“Once I kind of thought about the fact that, actually our job is to just create the best content possible. It doesn’t matter what we use to create that. It’s just about producing the best work you possibly can. And AI does really help.”

“It’s almost like having a little alien friend giving you an outsider’s perspective on things.”

So does AI come in peace? And where should AI end, and the human begin? Find out from Charli at The Robots are Coming…

The Unhinged Creative: Using AI for Ideas and Concepts

How are agencies using AI day-to-day?

Strategic content agency Powerhouse Studios has been using generative AI for over a year – with live client work.

“AI has always been linked to a commercial endeavour for us. Since we started playing with it, we’ve always asked ourselves: how can we use this in a production environment?”

James Pierechod, head of creative, got into Midjourney in the beta invite phase. “Once I was in, I lost evenings and evenings and evenings. It’s really addictive; if you love to make things. It literally gives you immediate results – so you get addicted to asking for….one more thing…”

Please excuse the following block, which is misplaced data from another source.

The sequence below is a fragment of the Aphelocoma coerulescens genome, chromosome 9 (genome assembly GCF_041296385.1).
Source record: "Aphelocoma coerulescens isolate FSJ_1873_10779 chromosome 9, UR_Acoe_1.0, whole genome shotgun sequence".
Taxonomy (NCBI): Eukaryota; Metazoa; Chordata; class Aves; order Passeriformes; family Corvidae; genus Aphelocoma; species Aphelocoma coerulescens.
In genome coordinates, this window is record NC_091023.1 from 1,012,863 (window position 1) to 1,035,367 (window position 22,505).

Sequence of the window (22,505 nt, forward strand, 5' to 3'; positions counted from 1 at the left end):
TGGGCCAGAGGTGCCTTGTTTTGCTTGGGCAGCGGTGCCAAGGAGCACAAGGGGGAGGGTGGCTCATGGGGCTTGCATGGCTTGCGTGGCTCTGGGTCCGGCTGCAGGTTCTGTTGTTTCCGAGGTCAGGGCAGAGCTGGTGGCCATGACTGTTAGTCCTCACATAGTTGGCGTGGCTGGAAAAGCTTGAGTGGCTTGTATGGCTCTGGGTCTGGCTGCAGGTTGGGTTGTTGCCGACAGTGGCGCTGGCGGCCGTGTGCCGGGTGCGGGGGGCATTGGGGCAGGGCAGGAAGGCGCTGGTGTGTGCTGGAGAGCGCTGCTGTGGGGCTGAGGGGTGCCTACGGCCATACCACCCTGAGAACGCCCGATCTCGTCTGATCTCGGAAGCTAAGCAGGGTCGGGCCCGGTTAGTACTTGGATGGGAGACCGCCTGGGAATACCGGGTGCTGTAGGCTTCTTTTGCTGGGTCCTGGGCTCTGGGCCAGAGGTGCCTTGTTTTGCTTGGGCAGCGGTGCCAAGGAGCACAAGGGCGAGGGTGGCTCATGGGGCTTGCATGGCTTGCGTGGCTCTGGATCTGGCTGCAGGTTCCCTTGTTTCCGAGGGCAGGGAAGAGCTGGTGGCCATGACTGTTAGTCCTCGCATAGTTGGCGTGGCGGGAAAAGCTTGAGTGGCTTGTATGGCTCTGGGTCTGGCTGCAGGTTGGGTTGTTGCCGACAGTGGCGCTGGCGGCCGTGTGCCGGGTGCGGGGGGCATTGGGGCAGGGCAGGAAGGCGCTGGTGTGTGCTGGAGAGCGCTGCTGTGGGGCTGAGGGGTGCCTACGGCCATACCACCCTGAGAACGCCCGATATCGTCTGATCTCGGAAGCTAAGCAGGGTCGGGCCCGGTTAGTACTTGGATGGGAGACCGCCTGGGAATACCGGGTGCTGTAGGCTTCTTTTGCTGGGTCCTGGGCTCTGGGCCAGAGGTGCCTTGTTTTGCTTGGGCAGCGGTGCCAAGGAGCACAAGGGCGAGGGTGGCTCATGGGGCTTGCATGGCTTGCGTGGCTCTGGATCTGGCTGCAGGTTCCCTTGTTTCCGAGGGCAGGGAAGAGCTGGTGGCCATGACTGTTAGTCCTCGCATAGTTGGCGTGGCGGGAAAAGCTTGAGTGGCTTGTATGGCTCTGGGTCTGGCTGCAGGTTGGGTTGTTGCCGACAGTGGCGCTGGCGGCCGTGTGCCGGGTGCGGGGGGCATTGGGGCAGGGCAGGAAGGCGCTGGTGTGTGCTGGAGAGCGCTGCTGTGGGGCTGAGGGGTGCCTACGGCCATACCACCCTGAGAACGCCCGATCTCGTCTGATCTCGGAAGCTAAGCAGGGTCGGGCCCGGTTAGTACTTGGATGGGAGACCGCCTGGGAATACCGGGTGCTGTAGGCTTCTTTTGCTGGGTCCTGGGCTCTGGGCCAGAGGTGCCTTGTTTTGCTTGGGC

He says there’s a huge use-case for AI across the pipeline of marketing and content, from coming up with ideas that humans would miss, to automated huge parts of the post-production process.

“Generative AI is the creative in the room that’s willing to say anything, do anything, and will always give you something. We’re using it as a verbal scamper or starting point – so that the canvas is never blank, and you’ve got a little nugget of an idea to work from.”

James says that the beauty of Midjourney is that it will suggest something you’d never have thought of, but it’s driven by search and contextual datasets.